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All that’s ‘Arabic’ is not ‘Islamic’ (I)


Mohammed Adamu

It is as Shakespeare puts it in the tragicomic play ‘Merchant Of Venice’ – ‘All that glitters is not gold’. It is not to suggest that everything that glitters cannot be gold; but that it is not everything that glitters that is gold. Or as they say, although all who wander may be lost, not all who wander are lost! Truth is, it is not everything that is Arabic that is Islamic! Hell, it may not even be all that is ‘Arabic’, that is actually Arabic! Confusing? This much I should prove if you but patiently follow.

Most languages of the world are not as privileged as, say India’s Hindi, Chinese’ Mandarin, Israel’s Hebrew or the Arab’s Arabic, to possess their own sets of alphabets uniquely appertaining to them. Vertically-written Mandarin Chinese for example, a member of the Sino-Tibetan family of Asiatic languages, is said to have over a hundred thousand traditional ‘non-alphabetic characters’ and out of which between three and six thousand such ‘characters’ (functioning as alphabets) are in standard modern usage today.

Hindi language, one of Indo-European (i.e. South Asian, Western European and American) linguistic family, with its origin in both Sanskrit and Brahmin, has between 45 and 48 alphabets called the ‘varna mala’ usually written from left to right, as do most European languages of the same linguistic family. And with 22 and 28 alphabets respectively, Hebrew and Arabic which are Semitic with links to ancient Aramaic, both also use what is termed the ‘abjad’ script type, written stylistically from right to left.

Most members of the Sino-Tibetan linguistic family, notably Vietnamese and Thailandic languages may have used Chinese Mandarin ‘characters’ to represent their language forms and senses; so that whereas the ‘characters’ (alphabets) and the ‘forms’ (morphology) were uniquely Chinese, the ‘sense’ and the ‘semantic’ were essentially Vietnamese or Thailandic. The two Koreas too may have done the same before King Sejong the Great in 1443 created uniquely-Korean ‘Hangul’ and ‘chosongul’ alphabets.

The English language, which originated mostly from a now moribund Latin script, is about the most exemplary of the Indo-European linguistic family members whose 26 English alphabets (‘A’ to ‘Z’) are used by other non-English European languages to represent forms and senses uniquely either French, German, Spanish, Italian or Russian. Almost all 26 English alphabets are used by these non-English languages, some with minor character modifications -such as in Russian with an upside-down ‘N’ and a left-sided ‘R’, or in Greek with a combination of half English letters and half Latinate symbols.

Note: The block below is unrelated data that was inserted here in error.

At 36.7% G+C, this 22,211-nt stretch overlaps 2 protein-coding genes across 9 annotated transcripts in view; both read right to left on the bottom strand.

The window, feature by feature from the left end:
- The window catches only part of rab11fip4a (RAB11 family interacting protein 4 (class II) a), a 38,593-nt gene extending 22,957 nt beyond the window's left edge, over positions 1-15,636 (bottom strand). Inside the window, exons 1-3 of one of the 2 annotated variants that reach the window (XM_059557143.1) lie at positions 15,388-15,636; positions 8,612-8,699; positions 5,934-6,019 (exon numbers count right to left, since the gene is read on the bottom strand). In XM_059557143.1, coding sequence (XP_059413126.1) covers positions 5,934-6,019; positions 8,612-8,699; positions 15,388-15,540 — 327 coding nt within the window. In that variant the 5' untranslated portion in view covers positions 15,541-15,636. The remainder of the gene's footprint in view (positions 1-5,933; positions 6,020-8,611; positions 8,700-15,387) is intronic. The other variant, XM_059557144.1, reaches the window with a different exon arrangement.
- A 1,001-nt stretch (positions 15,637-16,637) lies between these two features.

In fact, barring Greek and Russian, it is safe to say that French, Spanish, Italic and to a greater extent even Germanic languages share the same alphabets of the English language virtually from ‘A’ to ‘Z’; meaning that you cannot tell -by alphabets- a Spanish word or phrase from a Germanic or Italic word or phrase. The word ‘bon voyage’ (or ‘safe journey’) for example is understood as French but identifiable by letters common to English, French, Spanish and Italian languages. Just as ‘bundestag’ (or ‘parliament’) is comprehended as German but identifiable by letters common to other non-Germanic European languages.

Thus, technically speaking, not every word or phrase formed by English alphabets is necessarily ‘English’; it may be Germanic, or French, or Spanish or even Russian -depending on how the alphabets are arranged in making it. It is our knowledge of the particular language to which the word or phrase belongs (e.g. ‘que cera’) that tells us it is Spanish or Italian and not English or German. Meaning, for example, that a word is English not because English alphabets are used in forming it, but because the English alphabets used in forming it are arranged in a particular way that makes it identifiable as English. Conversely a word will not be non-Russian simply because the letters used in forming it are drawn from elements generally identified as English alphabets.